Congratulations, Class of 2014! You've earned that college degree, but you still have a few important lessons to learn. Lesson #1: now is the time to start saving for your retirement. I know it may seem a lifetime away, but the earlier you start, the easier the path to a comfortable retirement can be.
So, as you embark on a new career in your post-grad life, it pays to arm yourself with information about how to maximize your retirement savings -- and one of the most common ways to do so is through a workplace 401(k) plan. Below are the top five 401(k) questions to ask your new employer:
1) When can I enroll? Enrollment eligibility varies from company to company. Some employers let you sign up on day one, while others may make you wait up to a year. Whatever the case may be, I'd recommend enrolling as soon as you are allowed. Thanks to the power of compounding, the sooner you start saving, the better.
You might also find that your company's plan offers an auto-enrollment feature, which means that your 401(k) contributions will automatically be withdrawn from your paychecks as soon as you meet the eligibility requirements. That's your employer looking out for you. Let them.
2) Will the company match my contributions? This one is key. Many companies offer some form of matching contribution; it might, for example, take the shape of a 50-cents-on-the-dollar match for every dollar you contribute, up to 6 percent of your salary. If you're fortunate enough to work for a company that offers a match, be sure you contribute enough to take advantage of it in full. Why? You're essentially being paid to save. If you're not contributing up to your company's maximum match, you're leaving money on the table. I always say this should be your number one financial priority, even above paying down debt.
3) What are my investment options? Your 401(k) will likely consist of a wide selection of funds across asset classes, such as large-cap stocks, international stocks and bonds. When choosing the funds for your 401(k) account, you'll want to consider factors like risk tolerance, which should ultimately correspond with the amount of time you'll be in the workforce.
In general, if you're a young worker, you'll want to allocate most of your portfolio to stocks, and over time, gradually move the balance towards more conservative bond and other fixed income investments. A target-date fund, available in many plans, is designed to do that work for you by automatically resetting the mix of stocks, bonds and cash it holds based on the target retirement date. That may be a good choice for somebody just starting out, whose investing needs are still fairly straightforward. If you're in your 20s, consider a Target Date 2050 or Target Date 2055 fund.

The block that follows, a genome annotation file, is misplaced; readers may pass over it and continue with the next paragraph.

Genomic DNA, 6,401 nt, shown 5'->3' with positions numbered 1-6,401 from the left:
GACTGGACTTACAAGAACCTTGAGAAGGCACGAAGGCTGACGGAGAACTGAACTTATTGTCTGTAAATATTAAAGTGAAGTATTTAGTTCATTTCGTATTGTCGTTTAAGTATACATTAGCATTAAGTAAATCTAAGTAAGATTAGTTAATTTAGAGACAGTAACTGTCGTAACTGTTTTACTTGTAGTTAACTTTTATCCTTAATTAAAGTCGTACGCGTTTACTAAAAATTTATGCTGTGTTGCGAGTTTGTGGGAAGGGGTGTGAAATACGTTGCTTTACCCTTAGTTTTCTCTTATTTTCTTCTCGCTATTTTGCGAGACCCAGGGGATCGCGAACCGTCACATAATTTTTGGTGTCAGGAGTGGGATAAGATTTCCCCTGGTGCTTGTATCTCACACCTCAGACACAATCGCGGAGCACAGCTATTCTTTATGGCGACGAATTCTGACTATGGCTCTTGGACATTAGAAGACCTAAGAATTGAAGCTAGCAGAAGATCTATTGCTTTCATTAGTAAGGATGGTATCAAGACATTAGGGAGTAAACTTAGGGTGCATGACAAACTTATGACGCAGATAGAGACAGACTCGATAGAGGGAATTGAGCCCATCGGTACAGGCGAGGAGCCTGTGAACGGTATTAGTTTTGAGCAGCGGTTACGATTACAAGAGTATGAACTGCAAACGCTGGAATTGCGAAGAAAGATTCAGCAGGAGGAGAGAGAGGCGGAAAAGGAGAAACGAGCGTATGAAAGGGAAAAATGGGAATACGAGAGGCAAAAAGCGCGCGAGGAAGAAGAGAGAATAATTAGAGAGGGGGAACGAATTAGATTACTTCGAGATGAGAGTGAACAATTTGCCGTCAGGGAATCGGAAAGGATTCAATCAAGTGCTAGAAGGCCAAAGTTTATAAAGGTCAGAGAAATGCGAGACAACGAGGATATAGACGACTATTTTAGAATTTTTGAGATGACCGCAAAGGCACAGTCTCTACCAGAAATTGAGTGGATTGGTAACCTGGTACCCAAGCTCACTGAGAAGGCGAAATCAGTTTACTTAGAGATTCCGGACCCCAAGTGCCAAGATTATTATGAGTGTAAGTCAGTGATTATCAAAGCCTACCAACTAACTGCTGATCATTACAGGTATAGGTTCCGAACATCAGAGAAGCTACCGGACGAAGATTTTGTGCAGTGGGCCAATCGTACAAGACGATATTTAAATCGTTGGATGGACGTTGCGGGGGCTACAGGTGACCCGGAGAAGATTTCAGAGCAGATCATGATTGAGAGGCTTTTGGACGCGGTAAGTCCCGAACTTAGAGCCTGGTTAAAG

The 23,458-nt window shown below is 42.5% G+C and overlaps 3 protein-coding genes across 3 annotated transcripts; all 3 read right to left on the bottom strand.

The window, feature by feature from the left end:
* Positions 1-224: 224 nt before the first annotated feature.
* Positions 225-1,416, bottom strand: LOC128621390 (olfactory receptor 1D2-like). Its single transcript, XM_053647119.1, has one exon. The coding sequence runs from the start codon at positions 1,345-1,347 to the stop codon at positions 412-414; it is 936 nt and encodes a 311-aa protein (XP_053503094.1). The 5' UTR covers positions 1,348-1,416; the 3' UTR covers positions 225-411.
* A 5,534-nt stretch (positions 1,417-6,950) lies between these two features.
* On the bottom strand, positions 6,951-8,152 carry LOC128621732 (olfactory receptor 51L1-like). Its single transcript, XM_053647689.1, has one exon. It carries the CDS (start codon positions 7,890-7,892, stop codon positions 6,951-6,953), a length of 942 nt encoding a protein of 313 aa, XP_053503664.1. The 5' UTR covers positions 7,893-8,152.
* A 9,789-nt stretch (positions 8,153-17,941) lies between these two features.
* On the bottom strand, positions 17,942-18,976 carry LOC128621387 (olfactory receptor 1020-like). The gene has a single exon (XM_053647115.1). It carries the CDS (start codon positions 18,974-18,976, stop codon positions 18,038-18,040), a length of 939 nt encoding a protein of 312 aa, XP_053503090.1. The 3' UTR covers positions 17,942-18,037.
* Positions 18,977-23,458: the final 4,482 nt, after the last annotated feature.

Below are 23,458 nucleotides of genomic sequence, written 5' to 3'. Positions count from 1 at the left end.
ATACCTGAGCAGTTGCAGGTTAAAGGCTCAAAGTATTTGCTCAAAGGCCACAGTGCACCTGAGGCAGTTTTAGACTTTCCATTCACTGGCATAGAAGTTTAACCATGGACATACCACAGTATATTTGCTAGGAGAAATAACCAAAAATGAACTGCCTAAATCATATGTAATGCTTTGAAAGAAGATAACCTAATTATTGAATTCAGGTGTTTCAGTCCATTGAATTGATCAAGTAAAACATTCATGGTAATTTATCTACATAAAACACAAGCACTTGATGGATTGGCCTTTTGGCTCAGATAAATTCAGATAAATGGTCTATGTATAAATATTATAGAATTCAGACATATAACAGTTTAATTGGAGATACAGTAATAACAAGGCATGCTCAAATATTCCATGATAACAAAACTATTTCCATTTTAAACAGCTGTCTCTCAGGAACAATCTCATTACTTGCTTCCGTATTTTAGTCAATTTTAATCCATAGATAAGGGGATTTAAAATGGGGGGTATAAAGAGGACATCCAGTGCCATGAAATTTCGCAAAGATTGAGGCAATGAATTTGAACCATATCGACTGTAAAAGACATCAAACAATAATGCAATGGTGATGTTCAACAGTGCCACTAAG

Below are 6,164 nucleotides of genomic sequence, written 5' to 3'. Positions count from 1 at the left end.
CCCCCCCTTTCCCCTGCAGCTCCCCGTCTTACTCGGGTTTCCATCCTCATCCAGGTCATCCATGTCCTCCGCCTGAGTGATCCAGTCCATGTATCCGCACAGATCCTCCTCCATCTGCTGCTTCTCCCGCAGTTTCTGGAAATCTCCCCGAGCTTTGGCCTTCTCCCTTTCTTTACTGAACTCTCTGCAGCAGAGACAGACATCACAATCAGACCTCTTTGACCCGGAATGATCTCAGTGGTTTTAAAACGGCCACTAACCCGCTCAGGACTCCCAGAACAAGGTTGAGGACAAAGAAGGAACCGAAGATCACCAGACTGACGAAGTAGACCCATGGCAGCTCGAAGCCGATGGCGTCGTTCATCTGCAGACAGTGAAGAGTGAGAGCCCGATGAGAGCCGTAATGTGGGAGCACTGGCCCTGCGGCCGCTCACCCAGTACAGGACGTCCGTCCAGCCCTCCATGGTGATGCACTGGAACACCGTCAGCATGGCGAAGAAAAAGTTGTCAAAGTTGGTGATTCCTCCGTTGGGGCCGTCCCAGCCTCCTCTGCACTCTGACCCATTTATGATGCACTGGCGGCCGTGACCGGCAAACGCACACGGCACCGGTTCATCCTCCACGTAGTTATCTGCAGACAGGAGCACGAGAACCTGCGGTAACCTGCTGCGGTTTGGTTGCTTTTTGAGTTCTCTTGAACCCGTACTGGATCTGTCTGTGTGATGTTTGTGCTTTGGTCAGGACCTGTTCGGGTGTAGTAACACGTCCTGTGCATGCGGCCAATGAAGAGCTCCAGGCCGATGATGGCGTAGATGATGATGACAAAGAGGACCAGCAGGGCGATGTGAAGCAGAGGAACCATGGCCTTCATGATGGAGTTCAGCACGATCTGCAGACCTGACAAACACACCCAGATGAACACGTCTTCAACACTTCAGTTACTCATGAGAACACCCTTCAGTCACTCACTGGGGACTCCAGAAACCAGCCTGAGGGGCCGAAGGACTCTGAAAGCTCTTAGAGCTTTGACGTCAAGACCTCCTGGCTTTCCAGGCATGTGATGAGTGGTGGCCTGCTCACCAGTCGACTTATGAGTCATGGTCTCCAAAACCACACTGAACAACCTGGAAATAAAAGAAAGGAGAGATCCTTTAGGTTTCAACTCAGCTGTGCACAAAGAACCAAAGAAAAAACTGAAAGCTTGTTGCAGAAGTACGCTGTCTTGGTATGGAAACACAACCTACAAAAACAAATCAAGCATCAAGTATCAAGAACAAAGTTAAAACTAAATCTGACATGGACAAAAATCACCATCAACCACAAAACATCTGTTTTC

Another good tip is to look for low-cost investment options, like index mutual funds and exchange-traded funds. These carry lower investment operating expenses, which means less of your savings will go towards management fees and more will go into your account.
4) Is there any help available to me as I manage my 401(k) account? Choosing investments and setting a savings level can be tricky for anyone, but can be especially daunting for new savers. Luckily, many 401(k) plans offer some form of financial advice that makes recommendations for you based on a number of factors. If your plan offers advice, I'd encourage you to give it a try since it may be more personalized than a target date fund. Our data shows that people who took advantage of independent, professional 401(k) advice tended to increase their savings rate, were better diversified and stayed the course in their investing decisions.*
5) Does the company offer Roth 401(k)? Although traditional 401(k) contributions are made on a pre-tax basis, subject to income tax at withdrawal, Roth 401(k) contributions are made with after-tax money, so that withdrawals of the money in retirement are tax-free, as long as certain criteria are met. This is an option that can make sense for a lot of young workers, who anticipate retiring in a higher tax bracket than when they began their careers. Whether or not it's the right option for you will depend on your situation, but it's certainly worth looking into as you're first getting started. If your plan offers advice, part of the recommendation may include whether or not to use a Roth 401(k).
The moral of the story is, if you're just starting out in your retirement savings journey, ask a lot of questions. In addition to your employer and any professional advice available with the plan, there are plenty of online resources available to help. Congratulations, good luck, and happy saving!
*In-depth behavior analysis of point-in-time advice provided through 401(k) plans serviced by Schwab Retirement Plan Services, Inc., 2010. Retirement plan investment advice is formulated and provided by GuidedChoice Asset Management, Inc.® (GuidedChoice), which is not affiliated with or an agent of Charles Schwab & Co., Inc., a federally registered investment advisor; Schwab Retirement Plan Services, Inc.; or any of their affiliates.
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